Since I hadn’t been there since 2013, I noticed many changes. There’s been a lot of remodeling. The Bridal Veil observation lot has been completely redone. It’s fantastic. All the blacktop walkways that were long, long overdue for updating have been replaced. Now they appear about twice as wide, maybe 8 foot instead of 4. And I was only there several hours. Did not get over to Goat or 3 Sisters Islands which have had face lifts too. Maybe next time. There will be a next time. Soon.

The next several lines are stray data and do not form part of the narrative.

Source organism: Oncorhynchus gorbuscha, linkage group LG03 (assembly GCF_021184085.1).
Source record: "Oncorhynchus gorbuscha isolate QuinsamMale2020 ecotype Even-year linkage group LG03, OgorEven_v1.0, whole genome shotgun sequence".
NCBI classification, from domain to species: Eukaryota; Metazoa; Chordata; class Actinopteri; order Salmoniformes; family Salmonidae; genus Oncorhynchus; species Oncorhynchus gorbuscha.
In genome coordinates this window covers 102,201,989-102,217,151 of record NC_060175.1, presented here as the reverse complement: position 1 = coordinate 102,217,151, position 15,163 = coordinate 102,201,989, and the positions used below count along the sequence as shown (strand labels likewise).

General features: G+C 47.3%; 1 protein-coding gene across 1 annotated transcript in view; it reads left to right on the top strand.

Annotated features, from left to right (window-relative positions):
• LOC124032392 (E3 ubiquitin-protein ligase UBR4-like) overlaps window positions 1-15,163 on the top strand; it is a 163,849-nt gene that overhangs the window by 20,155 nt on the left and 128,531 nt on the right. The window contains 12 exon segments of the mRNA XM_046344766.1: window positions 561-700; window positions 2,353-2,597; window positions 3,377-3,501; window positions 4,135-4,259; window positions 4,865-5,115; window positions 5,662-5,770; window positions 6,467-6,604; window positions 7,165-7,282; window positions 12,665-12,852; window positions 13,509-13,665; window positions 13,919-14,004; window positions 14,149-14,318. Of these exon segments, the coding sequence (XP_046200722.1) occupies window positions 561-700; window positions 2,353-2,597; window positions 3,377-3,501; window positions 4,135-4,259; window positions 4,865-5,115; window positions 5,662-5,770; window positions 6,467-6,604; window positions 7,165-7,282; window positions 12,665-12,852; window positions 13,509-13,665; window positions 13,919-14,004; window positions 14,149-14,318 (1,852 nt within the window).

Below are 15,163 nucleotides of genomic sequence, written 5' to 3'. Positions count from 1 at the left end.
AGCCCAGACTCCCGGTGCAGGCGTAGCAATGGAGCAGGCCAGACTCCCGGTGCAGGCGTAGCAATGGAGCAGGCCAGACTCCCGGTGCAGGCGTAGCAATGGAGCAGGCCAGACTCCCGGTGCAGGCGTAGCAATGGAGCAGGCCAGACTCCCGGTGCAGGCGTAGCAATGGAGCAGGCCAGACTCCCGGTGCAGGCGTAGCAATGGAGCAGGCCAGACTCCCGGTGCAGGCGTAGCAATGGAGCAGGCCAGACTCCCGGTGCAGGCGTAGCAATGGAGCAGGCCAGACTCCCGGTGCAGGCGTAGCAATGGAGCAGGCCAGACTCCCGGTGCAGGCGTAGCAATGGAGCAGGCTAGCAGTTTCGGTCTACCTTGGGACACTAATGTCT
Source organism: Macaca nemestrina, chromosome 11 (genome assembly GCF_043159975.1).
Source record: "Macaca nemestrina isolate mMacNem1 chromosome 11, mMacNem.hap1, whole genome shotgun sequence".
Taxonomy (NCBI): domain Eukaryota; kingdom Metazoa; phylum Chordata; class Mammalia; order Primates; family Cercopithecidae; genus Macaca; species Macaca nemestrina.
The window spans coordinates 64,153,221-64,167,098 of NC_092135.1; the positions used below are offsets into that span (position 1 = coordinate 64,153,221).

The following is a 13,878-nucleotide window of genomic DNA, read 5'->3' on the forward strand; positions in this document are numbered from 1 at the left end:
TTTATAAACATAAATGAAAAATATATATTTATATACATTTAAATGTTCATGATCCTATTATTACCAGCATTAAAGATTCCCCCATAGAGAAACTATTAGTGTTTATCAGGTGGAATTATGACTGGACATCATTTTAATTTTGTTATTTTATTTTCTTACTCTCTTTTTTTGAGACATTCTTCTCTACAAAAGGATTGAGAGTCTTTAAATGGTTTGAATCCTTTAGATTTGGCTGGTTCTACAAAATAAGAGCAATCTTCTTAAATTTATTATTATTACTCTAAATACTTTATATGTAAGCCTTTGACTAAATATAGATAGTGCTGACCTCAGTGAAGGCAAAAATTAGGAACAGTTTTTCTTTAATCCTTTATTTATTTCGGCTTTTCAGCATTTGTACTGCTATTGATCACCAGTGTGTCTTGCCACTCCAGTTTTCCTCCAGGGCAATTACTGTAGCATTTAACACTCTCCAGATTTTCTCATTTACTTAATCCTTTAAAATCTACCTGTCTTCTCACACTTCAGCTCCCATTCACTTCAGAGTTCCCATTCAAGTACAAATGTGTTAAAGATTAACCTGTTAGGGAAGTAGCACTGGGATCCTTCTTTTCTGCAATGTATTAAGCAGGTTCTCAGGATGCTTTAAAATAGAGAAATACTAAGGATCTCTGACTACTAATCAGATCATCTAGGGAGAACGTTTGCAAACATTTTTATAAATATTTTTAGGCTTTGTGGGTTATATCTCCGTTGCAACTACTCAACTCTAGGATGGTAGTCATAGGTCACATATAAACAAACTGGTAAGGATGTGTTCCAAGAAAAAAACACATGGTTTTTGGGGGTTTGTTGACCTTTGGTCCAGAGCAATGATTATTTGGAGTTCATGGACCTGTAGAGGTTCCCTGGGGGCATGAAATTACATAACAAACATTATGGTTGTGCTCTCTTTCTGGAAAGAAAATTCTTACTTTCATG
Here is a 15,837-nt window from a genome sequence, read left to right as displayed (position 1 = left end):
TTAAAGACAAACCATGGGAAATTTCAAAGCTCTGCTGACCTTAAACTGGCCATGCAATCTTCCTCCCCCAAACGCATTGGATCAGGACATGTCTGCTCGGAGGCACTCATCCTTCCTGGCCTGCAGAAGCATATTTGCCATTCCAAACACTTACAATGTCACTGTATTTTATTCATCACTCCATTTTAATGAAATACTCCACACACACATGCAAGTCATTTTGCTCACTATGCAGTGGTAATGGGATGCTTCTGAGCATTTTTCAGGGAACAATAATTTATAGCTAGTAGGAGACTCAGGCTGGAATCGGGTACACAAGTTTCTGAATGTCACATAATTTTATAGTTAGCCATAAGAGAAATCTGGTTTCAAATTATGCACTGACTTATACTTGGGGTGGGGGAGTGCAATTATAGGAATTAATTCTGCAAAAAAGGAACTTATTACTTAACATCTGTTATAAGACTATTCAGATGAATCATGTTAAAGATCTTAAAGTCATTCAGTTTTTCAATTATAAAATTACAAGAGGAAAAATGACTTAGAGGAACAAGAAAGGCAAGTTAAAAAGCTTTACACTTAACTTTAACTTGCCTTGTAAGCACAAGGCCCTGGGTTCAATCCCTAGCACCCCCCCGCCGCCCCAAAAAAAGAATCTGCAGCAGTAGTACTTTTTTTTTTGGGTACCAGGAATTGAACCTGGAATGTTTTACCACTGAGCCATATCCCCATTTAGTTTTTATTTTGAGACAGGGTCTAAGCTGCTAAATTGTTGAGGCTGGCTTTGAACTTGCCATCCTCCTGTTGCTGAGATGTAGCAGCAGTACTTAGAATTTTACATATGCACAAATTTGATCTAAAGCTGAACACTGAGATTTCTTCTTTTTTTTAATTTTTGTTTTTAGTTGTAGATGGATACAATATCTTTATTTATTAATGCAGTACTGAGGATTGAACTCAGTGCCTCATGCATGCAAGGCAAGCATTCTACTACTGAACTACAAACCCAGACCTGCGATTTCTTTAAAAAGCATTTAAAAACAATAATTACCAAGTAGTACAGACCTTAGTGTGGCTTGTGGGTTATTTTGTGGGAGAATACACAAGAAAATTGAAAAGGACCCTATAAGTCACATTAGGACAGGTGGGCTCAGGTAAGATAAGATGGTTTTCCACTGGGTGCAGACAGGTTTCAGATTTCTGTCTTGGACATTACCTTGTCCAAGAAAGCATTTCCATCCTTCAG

One more little item. A side trip when you’re visiting the Falls. Buffalo is about 30 miles away. There’s a pub in Buffalo called The Anchor Bar (yes, also deserving of a capital T on the). Legend, folklore, don’t know, don’t care. The Anchor Bar is owned and operated by Frank & Teressa since-forever. In 1964 several of their son’s friends stopped at the bar quite late and were hungry. Ten minutes later Mother Teressa (different gal than Mother Teresa of Calcutta) plopped down a platter of something in front of them. No one knew exactly what they were looking at and her son was a bit embarrassed. “It’s a shame to put such beautiful wings in a stockpot,” said Mother Teressa (again, not the same saint). Teressa had just invented the original Buffalo Wings. I do know the wings are the real deal. Delicious. Mild, medium, hot or suicidal, yikes. During our trip with Les and Mary Jane, we were standing in a long line waiting for a table on a Saturday night. On John’s left stood a half dozen Vikings (Brian McKinney-all 355 pound, 6’8″ of him) each patiently waiting for their own to go bags. Who am I trying to kid? Brian walked out with 6 boxes. The Anchor Bar. Worth the trip as long as you’re already at The Falls. And if you require a guide, I’m available. Cheap…